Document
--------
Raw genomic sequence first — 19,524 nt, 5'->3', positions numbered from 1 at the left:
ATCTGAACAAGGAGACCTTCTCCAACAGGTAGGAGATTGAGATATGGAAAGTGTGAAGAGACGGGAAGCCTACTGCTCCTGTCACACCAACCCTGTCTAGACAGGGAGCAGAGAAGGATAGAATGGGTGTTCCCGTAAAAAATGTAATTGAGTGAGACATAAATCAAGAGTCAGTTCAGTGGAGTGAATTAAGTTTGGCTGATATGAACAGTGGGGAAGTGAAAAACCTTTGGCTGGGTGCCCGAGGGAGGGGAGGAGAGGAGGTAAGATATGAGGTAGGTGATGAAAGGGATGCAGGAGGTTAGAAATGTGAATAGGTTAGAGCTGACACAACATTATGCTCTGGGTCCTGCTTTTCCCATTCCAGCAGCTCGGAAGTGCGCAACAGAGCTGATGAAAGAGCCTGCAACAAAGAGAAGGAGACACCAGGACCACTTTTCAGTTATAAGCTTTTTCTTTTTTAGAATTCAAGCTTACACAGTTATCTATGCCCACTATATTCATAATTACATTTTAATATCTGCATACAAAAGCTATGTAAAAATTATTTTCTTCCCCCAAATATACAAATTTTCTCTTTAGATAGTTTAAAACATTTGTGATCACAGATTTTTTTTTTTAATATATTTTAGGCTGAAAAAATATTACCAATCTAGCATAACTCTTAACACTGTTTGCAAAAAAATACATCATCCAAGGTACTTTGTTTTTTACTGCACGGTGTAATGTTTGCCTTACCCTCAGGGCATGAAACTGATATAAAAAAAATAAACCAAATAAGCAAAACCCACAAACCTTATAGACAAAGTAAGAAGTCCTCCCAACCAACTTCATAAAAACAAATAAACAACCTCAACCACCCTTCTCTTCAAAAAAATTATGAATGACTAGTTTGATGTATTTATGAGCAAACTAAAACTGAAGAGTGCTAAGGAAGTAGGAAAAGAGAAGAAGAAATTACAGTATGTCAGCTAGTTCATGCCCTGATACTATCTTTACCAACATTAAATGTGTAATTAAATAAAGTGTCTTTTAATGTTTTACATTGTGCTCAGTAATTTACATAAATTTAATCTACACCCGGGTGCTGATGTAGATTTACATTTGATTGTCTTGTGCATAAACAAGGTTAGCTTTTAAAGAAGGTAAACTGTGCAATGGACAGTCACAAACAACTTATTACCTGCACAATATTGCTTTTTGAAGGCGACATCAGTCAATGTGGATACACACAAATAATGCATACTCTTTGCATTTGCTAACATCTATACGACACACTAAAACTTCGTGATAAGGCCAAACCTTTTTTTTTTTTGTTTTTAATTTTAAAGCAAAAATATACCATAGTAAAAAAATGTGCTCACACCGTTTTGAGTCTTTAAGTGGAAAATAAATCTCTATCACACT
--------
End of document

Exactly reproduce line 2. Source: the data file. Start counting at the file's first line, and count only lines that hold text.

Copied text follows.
ATCTGAACAAGGAGACCTTCTCCAACAGGTAGGAGATTGAGATATGGAAAGTGTGAAGAGACGGGAAGCCTACTGCTCCTGTCACACCAACCCTGTCTAGACAGGGAGCAGAGAAGGATAGAATGGGTGTTCCCGTAAAAAATGTAATTGAGTGAGACATAAATCAAGAGTCAGTTCAGTGGAGTGAATTAAGTTTGGCTGATATGAACAGTGGGGAAGTGAAAAACCTTTGGCTGGGTGCCCGAGGGAGGGGAGGAGAGGAGGTAAGATATGAGGTAGGTGATGAAAGGGATGCAGGAGGTTAGAAATGTGAATAGGTTAGAGCTGACACAACATTATGCTCTGGGTCCTGCTTTTCCCATTCCAGCAGCTCGGAAGTGCGCAACAGAGCTGATGAAAGAGCCTGCAACAAAGAGAAGGAGACACCAGGACCACTTTTCAGTTATAAGCTTTTTCTTTTTTAGAATTCAAGCTTACACAGTTATCTATGCCCACTATATTCATAATTACATTTTAATATCTGCATACAAAAGCTATGTAAAAATTATTTTCTTCCCCCAAATATACAAATTTTCTCTTTAGATAGTTTAAAACATTTGTGATCACAGATTTTTTTTTTTAATATATTTTAGGCTGAAAAAATATTACCAATCTAGCATAACTCTTAACACTGTTTGCAAAAAAATACATCATCCAAGGTACTTTGTTTTTTACTGCACGGTGTAATGTTTGCCTTACCCTCAGGGCATGAAACTGATATAAAAAAAATAAACCAAATAAGCAAAACCCACAAACCTTATAGACAAAGTAAGAAGTCCTCCCAACCAACTTCATAAAAACAAATAAACAACCTCAACCACCCTTCTCTTCAAAAAAATTATGAATGACTAGTTTGATGTATTTATGAGCAAACTAAAACTGAAGAGTGCTAAGGAAGTAGGAAAAGAGAAGAAGAAATTACAGTATGTCAGCTAGTTCATGCCCTGATACTATCTTTACCAACATTAAATGTGTAATTAAATAAAGTGTCTTTTAATGTTTTACATTGTGCTCAGTAATTTACATAAATTTAATCTACACCCGGGTGCTGATGTAGATTTACATTTGATTGTCTTGTGCATAAACAAGGTTAGCTTTTAAAGAAGGTAAACTGTGCAATGGACAGTCACAAACAACTTATTACCTGCACAATATTGCTTTTTGAAGGCGACATCAGTCAATGTGGATACACACAAATAATGCATACTCTTTGCATTTGCTAACATCTATACGACACACTAAAACTTCGTGATAAGGCCAAACCTTTTTTTTTTTTGTTTTTAATTTTAAAGCAAAAATATACCATAGTAAAAAAATGTGCTCACACCGTTTTGAGTCTTTAAGTGGAAAATAAATCTCTATCACACT